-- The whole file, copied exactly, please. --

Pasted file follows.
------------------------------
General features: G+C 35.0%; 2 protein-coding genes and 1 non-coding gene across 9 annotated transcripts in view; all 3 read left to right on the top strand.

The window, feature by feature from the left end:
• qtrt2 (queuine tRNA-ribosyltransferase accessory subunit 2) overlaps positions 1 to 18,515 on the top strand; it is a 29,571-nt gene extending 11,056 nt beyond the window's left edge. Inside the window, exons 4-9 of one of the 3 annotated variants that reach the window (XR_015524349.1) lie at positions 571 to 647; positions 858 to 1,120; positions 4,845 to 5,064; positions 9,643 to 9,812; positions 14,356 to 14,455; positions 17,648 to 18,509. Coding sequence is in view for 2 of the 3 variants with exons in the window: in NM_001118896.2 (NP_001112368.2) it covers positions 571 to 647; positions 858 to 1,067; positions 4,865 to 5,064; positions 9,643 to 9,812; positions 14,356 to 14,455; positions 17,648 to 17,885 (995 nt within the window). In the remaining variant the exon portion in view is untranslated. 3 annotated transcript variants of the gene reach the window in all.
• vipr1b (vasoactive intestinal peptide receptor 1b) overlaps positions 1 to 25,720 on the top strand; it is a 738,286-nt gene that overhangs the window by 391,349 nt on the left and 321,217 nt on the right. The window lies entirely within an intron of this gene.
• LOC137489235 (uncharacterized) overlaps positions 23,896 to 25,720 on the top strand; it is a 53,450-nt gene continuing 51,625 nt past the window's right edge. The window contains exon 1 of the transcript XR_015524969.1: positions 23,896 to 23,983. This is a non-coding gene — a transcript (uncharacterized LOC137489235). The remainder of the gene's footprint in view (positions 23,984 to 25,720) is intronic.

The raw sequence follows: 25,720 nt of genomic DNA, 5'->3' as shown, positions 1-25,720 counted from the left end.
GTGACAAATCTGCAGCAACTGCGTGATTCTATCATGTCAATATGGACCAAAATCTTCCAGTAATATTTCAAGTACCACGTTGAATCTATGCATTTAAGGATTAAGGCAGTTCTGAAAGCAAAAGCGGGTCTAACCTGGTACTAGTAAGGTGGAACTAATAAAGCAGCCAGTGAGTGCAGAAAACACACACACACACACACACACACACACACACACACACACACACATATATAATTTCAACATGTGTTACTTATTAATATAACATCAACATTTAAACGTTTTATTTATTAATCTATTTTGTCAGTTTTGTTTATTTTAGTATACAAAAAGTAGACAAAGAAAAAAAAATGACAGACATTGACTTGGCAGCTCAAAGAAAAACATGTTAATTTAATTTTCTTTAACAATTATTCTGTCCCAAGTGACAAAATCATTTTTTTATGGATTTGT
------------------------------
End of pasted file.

General features: G+C 35.0%; 2 protein-coding genes and 1 non-coding gene across 9 annotated transcripts in view; all 3 read left to right on the top strand.

The window, feature by feature from the left end:
• qtrt2 (queuine tRNA-ribosyltransferase accessory subunit 2) overlaps positions 1 to 18,515 on the top strand; it is a 29,571-nt gene extending 11,056 nt beyond the window's left edge. Inside the window, exons 4-9 of one of the 3 annotated variants that reach the window (XR_015524349.1) lie at positions 571 to 647; positions 858 to 1,120; positions 4,845 to 5,064; positions 9,643 to 9,812; positions 14,356 to 14,455; positions 17,648 to 18,509. Coding sequence is in view for 2 of the 3 variants with exons in the window: in NM_001118896.2 (NP_001112368.2) it covers positions 571 to 647; positions 858 to 1,067; positions 4,865 to 5,064; positions 9,643 to 9,812; positions 14,356 to 14,455; positions 17,648 to 17,885 (995 nt within the window). In the remaining variant the exon portion in view is untranslated. 3 annotated transcript variants of the gene reach the window in all.
• vipr1b (vasoactive intestinal peptide receptor 1b) overlaps positions 1 to 25,720 on the top strand; it is a 738,286-nt gene that overhangs the window by 391,349 nt on the left and 321,217 nt on the right. The window lies entirely within an intron of this gene.
• LOC137489235 (uncharacterized) overlaps positions 23,896 to 25,720 on the top strand; it is a 53,450-nt gene continuing 51,625 nt past the window's right edge. The window contains exon 1 of the transcript XR_015524969.1: positions 23,896 to 23,983. This is a non-coding gene — a transcript (uncharacterized LOC137489235). The remainder of the gene's footprint in view (positions 23,984 to 25,720) is intronic.

The raw sequence follows: 25,720 nt of genomic DNA, 5'->3' as shown, positions 1-25,720 counted from the left end.
GTGACAAATCTGCAGCAACTGCGTGATTCTATCATGTCAATATGGACCAAAATCTTCCAGTAATATTTCAAGTACCACGTTGAATCTATGCATTTAAGGATTAAGGCAGTTCTGAAAGCAAAAGCGGGTCTAACCTGGTACTAGTAAGGTGGAACTAATAAAGCAGCCAGTGAGTGCAGAAAACACACACACACACACACACACACACACACACACACACACACACATATATAATTTCAACATGTGTTACTTATTAATATAACATCAACATTTAAACGTTTTATTTATTAATCTATTTTGTCAGTTTTGTTTATTTTAGTATACAAAAAGTAGACAAAGAAAAAAAAATGACAGACATTGACTTGGCAGCTCAAAGAAAAACATGTTAATTTAATTTTCTTTAACAATTATTCTGTCCCAAGTGACAAAATCATTTTTTTATGGATTTGT